Identifier exotic_201304_015
Item Description
Title Page 183
Format (IMT)
  • image/jpeg
File Name exotic_201304_015_204.jpg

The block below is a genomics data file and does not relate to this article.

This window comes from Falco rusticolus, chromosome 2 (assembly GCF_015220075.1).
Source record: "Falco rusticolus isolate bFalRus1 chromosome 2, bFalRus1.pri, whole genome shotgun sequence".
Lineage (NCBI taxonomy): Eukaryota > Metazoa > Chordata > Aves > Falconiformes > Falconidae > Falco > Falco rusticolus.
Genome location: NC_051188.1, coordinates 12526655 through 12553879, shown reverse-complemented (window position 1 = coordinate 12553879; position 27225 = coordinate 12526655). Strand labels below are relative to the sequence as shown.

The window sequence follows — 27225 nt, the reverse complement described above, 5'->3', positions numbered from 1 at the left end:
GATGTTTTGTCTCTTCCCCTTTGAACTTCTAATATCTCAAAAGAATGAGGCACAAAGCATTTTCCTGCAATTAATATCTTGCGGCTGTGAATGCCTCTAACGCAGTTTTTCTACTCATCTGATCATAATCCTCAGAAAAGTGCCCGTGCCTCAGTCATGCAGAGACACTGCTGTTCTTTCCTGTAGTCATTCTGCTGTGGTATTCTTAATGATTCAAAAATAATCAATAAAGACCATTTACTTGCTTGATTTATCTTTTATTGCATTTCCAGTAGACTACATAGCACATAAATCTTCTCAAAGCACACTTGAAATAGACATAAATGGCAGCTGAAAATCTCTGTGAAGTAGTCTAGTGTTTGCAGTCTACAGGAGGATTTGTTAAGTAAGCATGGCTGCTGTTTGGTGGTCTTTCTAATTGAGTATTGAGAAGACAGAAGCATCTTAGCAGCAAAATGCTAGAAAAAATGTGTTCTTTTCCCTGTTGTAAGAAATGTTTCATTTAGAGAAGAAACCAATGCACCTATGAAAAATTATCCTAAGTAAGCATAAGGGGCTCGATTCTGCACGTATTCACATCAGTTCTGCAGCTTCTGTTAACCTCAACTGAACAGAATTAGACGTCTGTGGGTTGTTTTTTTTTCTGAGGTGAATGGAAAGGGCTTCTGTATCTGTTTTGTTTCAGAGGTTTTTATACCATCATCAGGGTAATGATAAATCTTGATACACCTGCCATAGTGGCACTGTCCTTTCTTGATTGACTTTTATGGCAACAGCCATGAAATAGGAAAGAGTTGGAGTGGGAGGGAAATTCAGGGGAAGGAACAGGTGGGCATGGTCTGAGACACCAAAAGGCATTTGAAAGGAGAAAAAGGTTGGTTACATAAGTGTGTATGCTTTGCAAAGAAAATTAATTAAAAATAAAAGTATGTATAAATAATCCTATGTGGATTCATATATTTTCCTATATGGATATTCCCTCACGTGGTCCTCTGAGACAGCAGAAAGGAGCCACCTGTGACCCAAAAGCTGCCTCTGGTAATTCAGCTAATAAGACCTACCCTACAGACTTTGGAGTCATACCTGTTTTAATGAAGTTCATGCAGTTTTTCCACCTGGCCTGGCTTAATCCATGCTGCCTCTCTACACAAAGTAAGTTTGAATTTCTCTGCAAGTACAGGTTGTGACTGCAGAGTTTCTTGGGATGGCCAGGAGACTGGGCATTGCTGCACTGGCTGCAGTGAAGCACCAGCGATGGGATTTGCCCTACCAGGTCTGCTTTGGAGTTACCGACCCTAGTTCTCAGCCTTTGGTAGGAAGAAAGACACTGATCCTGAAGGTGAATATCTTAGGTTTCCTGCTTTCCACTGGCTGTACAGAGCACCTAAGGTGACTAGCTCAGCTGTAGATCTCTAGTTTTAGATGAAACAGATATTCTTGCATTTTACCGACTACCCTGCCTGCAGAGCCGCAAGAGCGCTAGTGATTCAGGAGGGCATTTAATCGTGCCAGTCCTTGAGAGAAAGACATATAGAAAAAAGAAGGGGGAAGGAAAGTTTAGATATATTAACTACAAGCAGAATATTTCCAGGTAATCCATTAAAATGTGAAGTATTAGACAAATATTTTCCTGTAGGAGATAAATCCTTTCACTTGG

Transcript THE SOUTH COUNTRY OF JUD/EA. l8„ the valley narrows to a watercourse a few feet wide, the hills are steeper and steeper, and the path a goat-track occasionally varied by a flight of broken natural stairs. Several ancient wells, shaded by a tree on the wayside, still supply the traveller with water; and just above one of these are the ruins of Keilah, still known by the same name, dreary and unattractive, and with no decipherable remains, yet once the head-quarters of David, and then a fenced city. It is a strong natural situation, and a few men might hold the pass. There is little to detain us on the rest of the way to Hebron. Hharass is passed on the right. The road still ascends till we reach an irregular mountain plateau, about six miles north-west of Hebron, and after crossing it, descend no longer bare hills, with brushwood and pasturage, but carefully enclosed and cultivated vineyards, with clumps of olive and fig yards. We are now in what is popularly known as the Vale of Eschol (see page 192), though the true Eschol must be placed many days' journey to the south, near Kadesh Barnea. As we approach the environs of Hebron, on the left of the paved and walled road, a wide gateway leads through some vineyards to a large building, the Russian hospice, erected just behind a very fine old tree, the traditional oak of Mamre (see page 193). For at least three hundred years this tree, which is not a terebinth (elah)} but an ilex, or evergreen holm oak (Quercus pseudo-coccifera), has been visited by pilgrims and known as Abraham's oak. That, however, was in another place, Ramet or Mamre, and was a terebinth. It has long since gone, and this noble tree will soon follow, for within the last twenty-five years it has lost more than half its limbs, and is rapidly sinking into decrepitude (see pages 192 and 193). It used to spread its shadow over a circumference of one hundred yards, and its trunk measures thirty-two feet in circumference at a height of six feet from the ground. One mile farther and we are at Hebron (see page 197), or rather in front of it, for the road runs alongside the long straggling suburb of Esh Shekh, and then passing to the south of the central quarter El Haram, we halt on the slope facing the city, by the Mohammedan cemetery, with the pools of Hebron directly below us, and the famous mosque in front, behind the buildings of the city. Hebron, though it stands higher above the sea than any other city of Palestine, is yet one of the very few ancient sites which is not on, but under, a hill. The ancient city may have been a little more to the north-west, but the pools (see page 196) as well as the Haram fix the variations within narrow limits. A wide open grassy space extends south and west, surrounded by olive-clad hills. The central and conspicuous feature of Hebron is the great Haram wall (see steel plate). It is an oblong enclosure about two hundred feet by one hundred and fifteen, and fifty-eight feet high, surrounding the cave of Machpelah, the burial-place of Abraham and his family for three generations. The ground on which it stands is very steep, and was possibly below or " before " the ancient city, which claims to be one of the oldest in the world, built, as we are told, seven years before Zoan, the classical 1 ams (a date which has not yet been ascertained), and coeval with Shechem and Damascus. Besides its own antiquity, it embraces here the most ancient and the most authentic of all the holy places of the Holy Land. Much controversy has arisen as to the date of this wall. Beyond